Beginner Gesture Drawing 1 – Seeing and Respecting Movement

It’s easy to say ‘draw loosely and expressively’ or ‘just capture the feeling of the pose with a few lines’. It’s really hard to actually do that. In this video, we are going to start the gesture drawing learning process from the point of view of a beginner.

Gesture drawing when you’re a beginner

When you are starting out, there’s a combination of things that can cause problems. Here’s the things that have made me struggle before:

  • You aren’t confident with making big marks yet – so far you’ve mostly made marks like writing letters, so you stick with those controlled, cautious little movements.

“Lines are dangerous. Keep them small!”

  • You’re not confident, so there’s doubt in the whole process
Mrs Doubt

“I’m not sure about this…”

  • It’s hard work just to get the proportions about right. You need to map things out to get things in about the right place.

“Don’t get it wrong”

  • You are worried about the drawing looking weird. That causes you to straighten things out and make things conform to the preconceived idea of the figure rather than trusting your eyes

“Lets just try to make the drawing look semi-human”

  • The complexity and nuance going into your eyeball is overwhelming. You want to put in every tone and line, because it’s there so it must mean something.

“Put everything in! It must all be important!”

  • You don’t have any shorthands for body parts and features. Over time, you build up a repertoire of quick ways you can draw a finger or a nose. But when starting out, you have none of that.

So if any of that sounds familiar, you are not alone at all. And if you draw this way, it doesn’t mean that you are ‘bad at drawing’ or ‘don’t have talent’ or that you are somehow wrong. It just means that you have a confusing array of challenges to overcome.

We all start here

Setting Expectations

Today, we are not aiming to become great at gesture drawing. Instead, we are aiming to start to refocus away from these things to something different, and to loosen up a lot. Imagine you’re a tense rubber band. If we stretch it a little bit, it’s just going to bounce right back. But we will really stretch things out, it may stay a bit stretched.

So firstly, let’s set our expectations: we are not talking about proportions or accuracy. The lines might be wrong. Also we don’t care about details or nuances in the tones. So, we might draw some simple mutants today. In fact, we can make that one of our goals – draw some simple mutants.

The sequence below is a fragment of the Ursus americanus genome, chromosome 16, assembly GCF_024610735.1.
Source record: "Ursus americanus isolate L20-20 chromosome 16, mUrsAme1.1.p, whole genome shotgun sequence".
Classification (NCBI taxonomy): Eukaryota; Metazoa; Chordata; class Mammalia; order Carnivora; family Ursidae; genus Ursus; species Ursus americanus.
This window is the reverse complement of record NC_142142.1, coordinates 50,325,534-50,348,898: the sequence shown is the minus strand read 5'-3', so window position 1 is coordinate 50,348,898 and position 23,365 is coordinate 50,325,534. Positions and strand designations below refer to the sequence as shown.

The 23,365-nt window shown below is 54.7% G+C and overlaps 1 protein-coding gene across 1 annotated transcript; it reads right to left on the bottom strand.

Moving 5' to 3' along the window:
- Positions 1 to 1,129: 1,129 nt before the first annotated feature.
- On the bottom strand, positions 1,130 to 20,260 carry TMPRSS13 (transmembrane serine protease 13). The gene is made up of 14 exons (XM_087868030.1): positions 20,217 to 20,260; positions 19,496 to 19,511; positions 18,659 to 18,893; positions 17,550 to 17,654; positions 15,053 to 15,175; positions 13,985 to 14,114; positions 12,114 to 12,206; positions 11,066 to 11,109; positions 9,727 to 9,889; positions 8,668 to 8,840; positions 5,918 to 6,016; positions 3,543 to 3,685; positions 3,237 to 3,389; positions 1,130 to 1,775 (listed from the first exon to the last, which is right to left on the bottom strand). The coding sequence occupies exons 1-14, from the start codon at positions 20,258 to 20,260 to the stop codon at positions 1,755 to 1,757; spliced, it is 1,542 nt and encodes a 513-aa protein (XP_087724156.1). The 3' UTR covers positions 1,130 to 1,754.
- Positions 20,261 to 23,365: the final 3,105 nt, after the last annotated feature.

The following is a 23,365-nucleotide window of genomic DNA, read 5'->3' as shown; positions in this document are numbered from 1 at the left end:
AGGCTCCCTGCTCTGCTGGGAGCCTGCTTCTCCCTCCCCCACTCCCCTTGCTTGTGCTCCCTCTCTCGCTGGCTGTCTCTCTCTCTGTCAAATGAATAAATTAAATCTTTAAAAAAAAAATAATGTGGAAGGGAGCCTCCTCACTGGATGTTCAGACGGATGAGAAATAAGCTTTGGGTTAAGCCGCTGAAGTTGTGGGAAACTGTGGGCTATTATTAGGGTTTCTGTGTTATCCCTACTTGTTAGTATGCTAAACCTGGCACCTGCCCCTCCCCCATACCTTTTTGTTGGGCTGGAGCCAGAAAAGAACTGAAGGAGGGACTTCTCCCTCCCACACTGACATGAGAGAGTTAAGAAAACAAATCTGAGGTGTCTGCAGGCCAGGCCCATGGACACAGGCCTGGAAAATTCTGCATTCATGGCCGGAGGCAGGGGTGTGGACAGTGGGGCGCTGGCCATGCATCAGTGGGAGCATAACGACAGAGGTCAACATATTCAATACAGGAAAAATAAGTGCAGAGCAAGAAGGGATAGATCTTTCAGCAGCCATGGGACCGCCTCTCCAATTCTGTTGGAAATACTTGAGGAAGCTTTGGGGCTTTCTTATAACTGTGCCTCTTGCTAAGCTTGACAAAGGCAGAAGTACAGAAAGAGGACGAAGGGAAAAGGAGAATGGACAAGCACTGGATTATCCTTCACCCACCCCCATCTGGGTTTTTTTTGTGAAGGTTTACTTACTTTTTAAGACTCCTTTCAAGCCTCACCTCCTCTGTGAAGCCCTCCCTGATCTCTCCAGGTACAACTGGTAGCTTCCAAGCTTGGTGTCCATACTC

Caution, preconceptions, detail, doubt – none are helpful in a gesture drawing. If you experience them, just note that feeling, accept it, and then let it go.

Now these annoying guys are going to try to get in, and keeping them out is a skill. Seriously, if you don’t have at least a couple of weird mutant aliens with no anatomical detail and no nuanced tones or shading, then you aren’t doing this right!

So what do we want? Mainly, we want something that is super important that for some reason we just don’t care about when we start out. We call it movement.

Movement – the visual sensation you get from the flowing elements in the pose – should be invited in, respected and encouraged.

Warming up and stretching

Lets warm up by drawing the Eiffel tower. Do you see that the eiffel tower has an upward flow? That’s the bit we do care about. We care a little tiny bit about getting it to feel like a solid mass and giving it a sense of stability. Mainly though we just care about this big flowing movement up to the sky. By the way, if you see something different, then go with that, that’s even cooler.

We all like to watch movies right? They tell us stories. But they don’t tell us just a series of facts. They vary the tempo. They also leave out 99% of whatever’s happening. We don’t see Darth Vader wiping his bottom. We mostly see the interesting stuff – the stuff that stirs an emotion and moves the plot forward.

Nice easy warm up with the Eiffel Tower, with its obvious movement

Now lets draw a tree with flowing branches to get even looser and let that movement go all over the place.